1094 items found

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  • Slovakia: Survey charts fall in union representation, bargaining and member benefits

    This report provides information on selected data monitored by the Information System on Working Conditions (ISPP) sample survey for Slovakia 2008–11. The proportion of organisations with employee representatives and covered by collective agreements in the survey decreased during this period. The average agreed growth of wage tariffs or nominal wages fell between 2008 and 2010. Higher wage increases were agreed in 2011 but the share of organisations involved decreased significantly. Similar trends have been seen in severance pay and discharge benefit agreements above the statutory minimum levels. Compared to 2008, a slight increase in average weekly working time was recorded for 2009–11.
  • Moving from flexicurity to ‘mobication’

    Production, services and employment conditions are changing. Much attention has focused on the economic crisis triggered by the financial crisis, and there are of course good reasons to address the economic problems and loss of jobs caused by the crisis. However, in the long run the biggest challenge will probably not be cyclical crises but structural changes. Four major structural changes can be identified:
  • Eurobarometer survey examines active ageing

    In January 2012, the European Commission issued a Eurobarometer survey on active ageing (8.9Mb PDF) [1] as part of the 2012 European Year for Active Ageing and Solidarity between Generations [2]. The survey is based on the responses of 31,280 individuals in the EU27 and five other countries (Croatia, the former Yugoslav Republic of Macedonia, Iceland, Norway and Turkey) between September and November 2011. The survey was carried out using face-to-face interviews in people’s homes, using a questionnaire in the national language. Random sampling was used. [1] [2]
  • Educated and healthy older people are more active

    The Ministry of Social Affairs [1] conducted a wide-ranging study on ageing (in Estonian, 503 Kb PDF) [2] in cooperation with GfK Custom Research Baltic [3]. They questioned 1,004 people aged 50–74 about their financial situation, activity and quality of life and assessed their findings in the light of the respondents’ educational level. The findings may be useful to those responsible for developing policies to promote and enhance active ageing. [1] [2] [3]
  • Danish Presidency sets out social and employment objectives

    The Commission has been looking into the posting of workers as part of a review of the posted workers directive (Directive 96/71/EC [1]), which dates from 1996. The Danish Presidency states that a proposal to strengthen the enforcement of the directive will be a priority. [1]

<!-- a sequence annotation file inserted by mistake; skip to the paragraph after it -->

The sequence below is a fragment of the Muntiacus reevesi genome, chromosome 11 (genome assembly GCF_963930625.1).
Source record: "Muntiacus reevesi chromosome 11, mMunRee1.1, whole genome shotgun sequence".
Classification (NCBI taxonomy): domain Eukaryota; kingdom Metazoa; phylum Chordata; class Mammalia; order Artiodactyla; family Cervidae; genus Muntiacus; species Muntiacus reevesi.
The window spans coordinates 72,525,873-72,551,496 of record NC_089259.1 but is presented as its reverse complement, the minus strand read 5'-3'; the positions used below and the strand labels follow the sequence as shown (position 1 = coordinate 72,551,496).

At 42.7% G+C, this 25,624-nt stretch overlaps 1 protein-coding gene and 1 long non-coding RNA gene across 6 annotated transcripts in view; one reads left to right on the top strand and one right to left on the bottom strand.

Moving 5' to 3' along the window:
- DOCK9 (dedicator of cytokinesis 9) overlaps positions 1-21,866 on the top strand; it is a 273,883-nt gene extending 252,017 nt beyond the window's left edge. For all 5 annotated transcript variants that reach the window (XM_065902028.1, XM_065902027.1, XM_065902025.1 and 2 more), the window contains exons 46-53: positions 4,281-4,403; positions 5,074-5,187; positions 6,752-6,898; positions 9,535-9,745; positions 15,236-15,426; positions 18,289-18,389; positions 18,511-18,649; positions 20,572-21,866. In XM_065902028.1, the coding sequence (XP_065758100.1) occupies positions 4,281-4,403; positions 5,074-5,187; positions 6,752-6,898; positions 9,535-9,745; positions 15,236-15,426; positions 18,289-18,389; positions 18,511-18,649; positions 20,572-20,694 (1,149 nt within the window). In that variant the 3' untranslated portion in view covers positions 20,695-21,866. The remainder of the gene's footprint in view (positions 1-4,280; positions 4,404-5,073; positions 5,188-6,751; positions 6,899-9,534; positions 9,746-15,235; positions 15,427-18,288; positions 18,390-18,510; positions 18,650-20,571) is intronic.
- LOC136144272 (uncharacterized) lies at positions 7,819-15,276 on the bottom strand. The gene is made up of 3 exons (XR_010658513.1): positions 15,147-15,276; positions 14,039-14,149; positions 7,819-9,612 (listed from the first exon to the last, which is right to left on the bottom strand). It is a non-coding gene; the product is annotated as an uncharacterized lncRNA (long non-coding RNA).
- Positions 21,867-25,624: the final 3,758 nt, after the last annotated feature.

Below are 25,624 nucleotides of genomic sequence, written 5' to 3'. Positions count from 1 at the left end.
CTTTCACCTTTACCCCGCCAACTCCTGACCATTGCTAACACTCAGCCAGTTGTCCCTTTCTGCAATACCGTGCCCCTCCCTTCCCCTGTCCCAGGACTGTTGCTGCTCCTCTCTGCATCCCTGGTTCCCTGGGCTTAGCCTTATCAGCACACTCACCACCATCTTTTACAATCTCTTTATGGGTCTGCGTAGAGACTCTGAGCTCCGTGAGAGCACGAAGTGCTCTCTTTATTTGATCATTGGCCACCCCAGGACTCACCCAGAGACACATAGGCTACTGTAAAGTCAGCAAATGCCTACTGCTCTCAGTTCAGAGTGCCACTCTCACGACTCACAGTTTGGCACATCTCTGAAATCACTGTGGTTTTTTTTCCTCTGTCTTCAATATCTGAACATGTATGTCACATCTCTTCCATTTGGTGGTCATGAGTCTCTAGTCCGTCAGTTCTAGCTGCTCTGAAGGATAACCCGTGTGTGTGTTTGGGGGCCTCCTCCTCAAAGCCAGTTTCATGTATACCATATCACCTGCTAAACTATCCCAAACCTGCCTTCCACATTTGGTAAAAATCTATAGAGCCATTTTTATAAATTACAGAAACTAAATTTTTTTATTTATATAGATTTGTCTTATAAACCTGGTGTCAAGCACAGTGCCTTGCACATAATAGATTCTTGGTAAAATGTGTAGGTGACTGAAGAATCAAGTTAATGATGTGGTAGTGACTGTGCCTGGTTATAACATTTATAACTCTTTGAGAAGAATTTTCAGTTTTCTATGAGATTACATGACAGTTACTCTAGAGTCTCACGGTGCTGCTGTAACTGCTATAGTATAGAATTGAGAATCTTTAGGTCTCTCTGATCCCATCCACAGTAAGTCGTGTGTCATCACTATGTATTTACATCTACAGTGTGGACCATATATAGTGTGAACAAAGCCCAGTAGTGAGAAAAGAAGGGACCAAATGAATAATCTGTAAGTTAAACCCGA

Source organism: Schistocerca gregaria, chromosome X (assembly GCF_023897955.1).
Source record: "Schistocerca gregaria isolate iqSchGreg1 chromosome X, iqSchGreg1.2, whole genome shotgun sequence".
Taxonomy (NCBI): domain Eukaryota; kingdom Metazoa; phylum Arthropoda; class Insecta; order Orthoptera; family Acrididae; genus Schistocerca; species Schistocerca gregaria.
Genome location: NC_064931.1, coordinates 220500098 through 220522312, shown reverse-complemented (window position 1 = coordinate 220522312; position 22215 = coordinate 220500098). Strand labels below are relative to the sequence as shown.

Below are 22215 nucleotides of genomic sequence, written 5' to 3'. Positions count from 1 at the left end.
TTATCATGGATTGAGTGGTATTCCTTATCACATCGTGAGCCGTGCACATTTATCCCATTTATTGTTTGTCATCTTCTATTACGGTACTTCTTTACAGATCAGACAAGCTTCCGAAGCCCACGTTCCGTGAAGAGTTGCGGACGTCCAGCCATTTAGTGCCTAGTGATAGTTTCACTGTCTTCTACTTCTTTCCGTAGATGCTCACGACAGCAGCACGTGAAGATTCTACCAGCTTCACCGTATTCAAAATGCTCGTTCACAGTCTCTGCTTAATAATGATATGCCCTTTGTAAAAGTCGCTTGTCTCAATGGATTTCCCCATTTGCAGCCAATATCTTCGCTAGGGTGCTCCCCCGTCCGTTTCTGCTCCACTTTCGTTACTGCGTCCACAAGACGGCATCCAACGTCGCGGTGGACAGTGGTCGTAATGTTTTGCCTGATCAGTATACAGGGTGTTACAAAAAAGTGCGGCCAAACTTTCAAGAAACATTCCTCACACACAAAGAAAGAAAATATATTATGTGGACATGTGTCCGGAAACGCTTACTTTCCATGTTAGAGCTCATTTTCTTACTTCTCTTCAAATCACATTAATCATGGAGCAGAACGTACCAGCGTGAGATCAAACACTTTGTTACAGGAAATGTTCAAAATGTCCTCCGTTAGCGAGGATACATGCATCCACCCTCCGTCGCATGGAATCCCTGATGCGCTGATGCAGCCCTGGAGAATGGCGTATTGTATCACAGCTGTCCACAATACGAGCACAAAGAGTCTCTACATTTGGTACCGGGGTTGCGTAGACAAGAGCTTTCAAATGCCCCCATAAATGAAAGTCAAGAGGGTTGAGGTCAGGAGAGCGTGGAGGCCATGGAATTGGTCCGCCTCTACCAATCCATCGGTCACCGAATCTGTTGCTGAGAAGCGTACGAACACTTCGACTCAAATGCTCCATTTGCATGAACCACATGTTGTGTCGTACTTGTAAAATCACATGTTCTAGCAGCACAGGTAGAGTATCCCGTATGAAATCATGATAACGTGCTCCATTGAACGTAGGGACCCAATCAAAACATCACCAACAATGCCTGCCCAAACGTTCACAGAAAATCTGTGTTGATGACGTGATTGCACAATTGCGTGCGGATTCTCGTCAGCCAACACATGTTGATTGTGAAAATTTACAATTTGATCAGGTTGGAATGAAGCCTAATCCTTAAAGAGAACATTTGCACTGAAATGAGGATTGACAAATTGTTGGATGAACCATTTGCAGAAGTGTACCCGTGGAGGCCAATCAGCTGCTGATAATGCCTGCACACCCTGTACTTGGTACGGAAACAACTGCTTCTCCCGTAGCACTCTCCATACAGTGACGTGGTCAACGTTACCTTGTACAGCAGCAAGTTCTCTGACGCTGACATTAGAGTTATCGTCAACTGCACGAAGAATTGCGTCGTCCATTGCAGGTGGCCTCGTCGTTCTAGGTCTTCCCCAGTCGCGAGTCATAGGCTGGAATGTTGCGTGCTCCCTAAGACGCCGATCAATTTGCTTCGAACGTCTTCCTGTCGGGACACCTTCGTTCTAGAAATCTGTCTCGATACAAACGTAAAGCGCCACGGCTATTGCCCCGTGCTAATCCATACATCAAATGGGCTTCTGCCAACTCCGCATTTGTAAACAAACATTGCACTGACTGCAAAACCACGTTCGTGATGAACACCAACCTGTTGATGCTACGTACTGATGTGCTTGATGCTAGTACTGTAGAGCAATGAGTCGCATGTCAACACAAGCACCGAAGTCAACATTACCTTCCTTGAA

• Sanctions for not closing the gender pay gap

    The legislative pressure on the social partners over wage inequality between women and men has been increasing for the last 10 years. In 2001, the law of 9 May 2001 (in French) [1] obliged companies to negotiate on the question of workplace gender equality [2]. In 2006, this obligation was extended by the law of 23 March 2006 (in French) [3] in order to eradicate the wage gap between men and women, but without any sanctions being imposed. Finally the law of 9 November 2010 (in French) [4], reforming the pension system, included a penalty of up to 1% of the payroll costs for companies with at least 50 employees, and which had not met their responsibilities to reduce the pay gap by 1 January 2012. This law was supplemented by a decree dated 7 July 2011 (in French) [5] and a circular dated 28 October 2011 (in French, 2.31Mb PDF) [6] detailing how the penalty will be applied. [1] [2] [3] [4] [5] [6]
  • Deadline for harmonising employment statutes

    In a ruling of 7 July 2011, the Belgian Constitutional Court (Grondwettelijk hof [1]) gave the Belgian legislator two years to abolish the difference in employment statutes between blue-collar workers (arbeiders) and white-collar employees (bedienden), because it violates constitutional rules on discrimination and equal treatment. [1]
  • Unions force government back to table on working time

    During the presentation of the state budget proposal for 2012, in October 2011 the Portuguese government announced its intention to increase daily working time in the private sector by half an hour without giving workers any financial remuneration, arguing that this would increase the country’s competitiveness.
  • Collective agreement sets tone for 2012 wage bargaining

    On 17 December 2011, the Swedish Forest Industries Federation (Skogsindustrierna [1]) and the Swedish Paper Workers’ Union (Pappers [2]) reached a new collective agreement for 15,000 blue-collar workers within the pulp and paper industry in Sweden valid from 1 February 2012 to 31 March 2013. [1] [2]
  • National framework agreement for the commerce sector

    Collective bargaining in the commerce sector has traditionally been fragmented, with multiple agreements concluded for different subsectors and at different levels (regional, interprovincial, provincial). The last national agreement was signed in 1996 and it reformed the collective bargaining regulation of 1994 which transferred certain matters, previously regulated by the Workers’ Statute, to collective bargaining.